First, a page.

Cross-validation-based parameter selection
The choice of 2k as the penalty term was made to maintain a structure analogous to the AIC equation. Given the expansive literature concerning the performance and behavior of AIC under various scenarios, maintaining this structure may offer insight into similar strengths and weaknesses of the proposed approach. Ultimately, without such a penalty, all movement paths would tend towards a k equal to the number of points in the training set, such that each individual point was assigned a probability of one. It should be noted that this penalty term is specific to the k (nearest neighbors) method, but the underlying cross-validation procedure could very easily be extended for the optimization of the a (adaptive parameter) method if an appropriate penalty term is selected. An ideal penalty term would likely result in an increase of the information criterion value by a similar magnitude as in the k-based formulation above (i.e., ranging from approximately 100 to 102).
Despite the use of a testing and training dataset in the creation of the hullsets, we deemed that the use of a measure of sensitivity versus specificity, such as the receiver operator characteristic (ROC) curve, would not serve as an effective means of comparing alternative parameter sets. While false negatives (i.e., test points that are not contained within any hulls) are certainly easy to measure, without some form of pseudo-absence point, one cannot easily obtain a false positive rate (i.e., points that fall within the home range defined by the hulls, but not actually a point occupied by the animal). Rather, the log probability measure was chosen, as test points can be penalized for being false negatives by assigning a consistent small value as its probability, but there is no need to create pseudo-absence points or account for false positives in any way.
The grid-based search of parameter space allows for the identification of the combination of s and k values that offer the optimal information criterion value (Fig. 2). In the case that multiple k or s values offer the same level of information, a ridge will appear in the information content surface. This was not especially uncommon in the paths analyzed here, particularly along the s value axis. This likely indicates that relatively large differences between the optimal s value from the proposed algorithm and that derived using the guideline-based criteria may reflect relatively small differences in actual information content. Further, this common shape to the resulting surfaces suggests that the k value tends to have a much more dramatic impact on the criterion. R code for a parallelized version of the algorithm using this grid (where each individual movement path is run in parallel) is supplied in the Additional file 1.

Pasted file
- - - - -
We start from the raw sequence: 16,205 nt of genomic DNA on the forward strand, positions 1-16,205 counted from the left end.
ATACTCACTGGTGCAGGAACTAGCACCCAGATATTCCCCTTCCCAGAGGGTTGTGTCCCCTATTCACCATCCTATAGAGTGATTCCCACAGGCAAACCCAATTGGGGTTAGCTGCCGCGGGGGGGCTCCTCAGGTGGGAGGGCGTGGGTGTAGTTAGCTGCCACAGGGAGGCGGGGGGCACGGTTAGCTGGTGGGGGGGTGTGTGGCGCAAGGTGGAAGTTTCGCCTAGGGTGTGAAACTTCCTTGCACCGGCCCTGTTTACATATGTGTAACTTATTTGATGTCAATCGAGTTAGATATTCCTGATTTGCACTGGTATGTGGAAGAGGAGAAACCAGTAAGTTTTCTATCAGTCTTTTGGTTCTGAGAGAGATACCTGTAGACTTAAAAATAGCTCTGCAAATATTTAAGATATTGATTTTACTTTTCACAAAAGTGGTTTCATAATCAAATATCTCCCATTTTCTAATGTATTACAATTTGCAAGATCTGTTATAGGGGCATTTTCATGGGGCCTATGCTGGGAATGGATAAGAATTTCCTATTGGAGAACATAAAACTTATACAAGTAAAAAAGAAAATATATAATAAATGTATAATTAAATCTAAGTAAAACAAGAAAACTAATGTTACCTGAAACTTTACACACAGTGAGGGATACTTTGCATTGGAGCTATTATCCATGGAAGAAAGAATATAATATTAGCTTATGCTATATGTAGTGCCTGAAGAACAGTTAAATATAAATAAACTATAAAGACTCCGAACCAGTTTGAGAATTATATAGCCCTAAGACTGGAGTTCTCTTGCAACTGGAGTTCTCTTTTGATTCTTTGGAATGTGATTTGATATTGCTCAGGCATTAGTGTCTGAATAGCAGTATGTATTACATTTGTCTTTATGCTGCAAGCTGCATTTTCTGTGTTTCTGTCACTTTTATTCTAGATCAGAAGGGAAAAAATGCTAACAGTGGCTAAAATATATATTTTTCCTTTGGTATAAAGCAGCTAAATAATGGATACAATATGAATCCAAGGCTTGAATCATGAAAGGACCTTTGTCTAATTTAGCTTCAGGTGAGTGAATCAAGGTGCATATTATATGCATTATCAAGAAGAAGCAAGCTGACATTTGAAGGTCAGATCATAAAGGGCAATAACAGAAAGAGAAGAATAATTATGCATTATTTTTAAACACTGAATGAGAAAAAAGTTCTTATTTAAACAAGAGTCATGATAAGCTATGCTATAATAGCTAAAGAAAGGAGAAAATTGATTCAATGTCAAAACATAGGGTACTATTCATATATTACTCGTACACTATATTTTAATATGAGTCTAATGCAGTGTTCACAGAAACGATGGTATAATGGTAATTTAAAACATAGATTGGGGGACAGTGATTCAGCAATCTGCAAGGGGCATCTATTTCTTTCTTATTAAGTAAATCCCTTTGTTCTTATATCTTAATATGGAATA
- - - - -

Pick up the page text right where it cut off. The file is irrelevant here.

The algorithmic grid-based search covered s values from 0 to 1 in increments of 0.025 and k values between 2 and 30 in increments of 1. In the subsequent statistical analyses, the results of paired t-tests are presented to demonstrate the significance of differences when the proposed method was used relative to the guide-based parameter selection criteria, beginning with the k and s parameters themselves (Table 1). The mean k value selected using the algorithm for springbok (N = 6) was 10.33 (SE = 0.95) and for zebra (N = 5) was 12.40 (SE = 1.33). The median of the range of k values selected using the T-LoCoH guidelines was used for comparison with k values resulting from the use of the algorithm. The mean of these median values was 22.5 (SE = 1.71; p < 0.001) for the springbok and 20 (SE = 1.58; p = 0.03) for the zebra. The mean s value selected using the algorithm for springbok was 0.43 (SE = 0.13) and for zebra was 0.69 (SE = 0.17). The mean s value selected using the guidelines was 0.0053 (SE = 0.0016; p = 0.02) for springbok and 0.017 (SE = 0.0017; p = 0.02) for zebra. These results indicate that significantly different s and k values are obtained when using the algorithm rather than the upper or lower k and s values from the guidelines. According to either method, the difference in the s values between species indicates that zebra move greater distances than springbok in the same amount of time, further supported by other qualities of the home range.
Home range areas (in square kilometers)
HR area (Algo)
HR area (Guide low)